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Carrie E Huisingh, Gerald McGwin, Joanne Wood, Cynthia Owsley; Visual risk factors for motor vehicle collision (MVC) involvement 3 years later: a population-based study. Invest. Ophthalmol. Vis. Sci. 2017;58(8):2047.
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Driving is a highly visual task. Understanding which aspects of visual sensory function and visual processing are associated with crash involvement may be useful for identifying high risk drivers. The purpose of this study is to estimate the magnitude of risk for crash involvement associated with impaired visual acuity, contrast sensitivity, driving visual field, visual processing speed, and visuospatial ability in a large, prospective study among older drivers.
Visual acuity, contrast sensitivity, driving visual field sensitivity, UFOV (subtest 2), Trails B, and Spatial Closure Subtest of the MVPT were assessed at baseline in a population-based sample of 2000 licensed drivers aged ≥70 years from north central Alabama. Information on MVC involvement occurring 3 years after enrollment was obtained from the Alabama Department of Public Safety. At-fault status was determined by the police officer who arrived on the scene. Clinically meaningful cut-points were used to define impairment for each measure of visual function. Poisson regression models were used to calculate rate ratios (RR) and 95% confidence intervals (CI) of any and at-fault MVC involvement for each visual function. Models accounted for person-miles of travel and were adjusted for age, gender, race, MMSE, and number of medical conditions.
There were 223 drivers with 1 crash; 26 had ≥2 crashes during follow-up. The rate of any and at-fault MVC involvement was 6.00 and 3.00 per million miles traveled. After adjustment, rates of any MVC involvement were significantly higher for older drivers with impairment on the UFOV (RR 1.85, 95% 1.30-2.63), in the driving visual field (RR 1.34, 95% CI 1.02-1.76), and Trails B (RR 1.30, 95% CI 1.00-1.67). All of the visual impairment measures demonstrated positive associations with at-fault MVCs; however, rates were significantly higher for those with impairment on the UFOV (RR 1.88, 95% CI 1.16-3.04) and driving visual field (RR 1.59, 95% CI 1.10-2.32).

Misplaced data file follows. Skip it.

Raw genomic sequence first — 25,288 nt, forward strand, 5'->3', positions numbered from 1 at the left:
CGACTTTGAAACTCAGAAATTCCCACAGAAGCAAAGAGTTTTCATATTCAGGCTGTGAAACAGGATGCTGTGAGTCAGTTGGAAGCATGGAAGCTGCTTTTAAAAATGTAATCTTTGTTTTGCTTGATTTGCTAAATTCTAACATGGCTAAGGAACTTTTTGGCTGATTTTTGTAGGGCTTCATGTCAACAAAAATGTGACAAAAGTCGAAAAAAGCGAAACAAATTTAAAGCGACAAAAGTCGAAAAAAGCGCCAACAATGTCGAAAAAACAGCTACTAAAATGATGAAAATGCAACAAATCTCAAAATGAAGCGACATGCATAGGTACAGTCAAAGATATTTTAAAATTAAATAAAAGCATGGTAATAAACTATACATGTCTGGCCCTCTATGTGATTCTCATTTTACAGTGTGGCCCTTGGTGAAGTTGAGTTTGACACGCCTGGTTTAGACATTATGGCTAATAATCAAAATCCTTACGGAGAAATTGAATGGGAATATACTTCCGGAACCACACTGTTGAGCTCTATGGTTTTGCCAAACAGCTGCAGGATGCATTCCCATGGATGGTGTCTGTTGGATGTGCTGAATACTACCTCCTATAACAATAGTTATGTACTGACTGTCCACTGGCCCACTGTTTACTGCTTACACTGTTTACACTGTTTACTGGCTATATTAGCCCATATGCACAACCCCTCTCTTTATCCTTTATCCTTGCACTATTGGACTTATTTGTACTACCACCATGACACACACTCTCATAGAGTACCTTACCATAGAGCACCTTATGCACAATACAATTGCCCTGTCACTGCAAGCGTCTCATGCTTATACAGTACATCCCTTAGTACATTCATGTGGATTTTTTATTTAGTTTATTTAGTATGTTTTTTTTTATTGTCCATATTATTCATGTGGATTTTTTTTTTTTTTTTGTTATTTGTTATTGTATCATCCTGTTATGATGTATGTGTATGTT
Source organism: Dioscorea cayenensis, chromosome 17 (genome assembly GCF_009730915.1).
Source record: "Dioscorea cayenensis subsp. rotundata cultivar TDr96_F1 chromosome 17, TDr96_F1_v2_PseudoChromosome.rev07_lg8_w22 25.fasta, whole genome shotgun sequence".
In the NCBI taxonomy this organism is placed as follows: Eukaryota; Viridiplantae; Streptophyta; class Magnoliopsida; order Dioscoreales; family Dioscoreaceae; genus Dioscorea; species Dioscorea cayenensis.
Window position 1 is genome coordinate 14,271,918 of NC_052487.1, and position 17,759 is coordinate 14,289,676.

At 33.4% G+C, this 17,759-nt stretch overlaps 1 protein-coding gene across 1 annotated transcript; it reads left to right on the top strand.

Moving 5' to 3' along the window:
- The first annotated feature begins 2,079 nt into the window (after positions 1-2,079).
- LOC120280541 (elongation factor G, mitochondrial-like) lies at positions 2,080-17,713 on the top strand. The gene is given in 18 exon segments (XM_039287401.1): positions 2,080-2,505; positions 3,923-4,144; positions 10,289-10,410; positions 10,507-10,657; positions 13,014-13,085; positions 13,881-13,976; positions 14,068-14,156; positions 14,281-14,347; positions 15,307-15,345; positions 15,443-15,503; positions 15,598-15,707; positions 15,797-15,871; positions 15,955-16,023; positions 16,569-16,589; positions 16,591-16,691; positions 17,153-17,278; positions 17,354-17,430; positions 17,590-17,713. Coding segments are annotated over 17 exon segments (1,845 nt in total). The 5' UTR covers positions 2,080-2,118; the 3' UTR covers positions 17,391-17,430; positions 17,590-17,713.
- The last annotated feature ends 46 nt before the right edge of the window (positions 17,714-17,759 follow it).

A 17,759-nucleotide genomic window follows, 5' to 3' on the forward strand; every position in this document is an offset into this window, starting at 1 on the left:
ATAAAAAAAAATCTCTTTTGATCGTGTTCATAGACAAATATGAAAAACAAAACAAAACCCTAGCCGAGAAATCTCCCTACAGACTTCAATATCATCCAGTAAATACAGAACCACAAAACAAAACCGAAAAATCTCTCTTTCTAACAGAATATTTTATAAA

In a population-based sample, slowed visual processing speed and impairment in the driving visual field demonstrated the strongest associations with at-fault MVC occurrence and can be used to identify older drivers at increased risk for an at-fault MVC. Healthcare providers and caregivers should discuss the risk of MVC involvement with older drivers with visual function impairment.
This is an abstract that was submitted for the 2017 ARVO Annual Meeting, held in Baltimore, MD, May 7-11, 2017.
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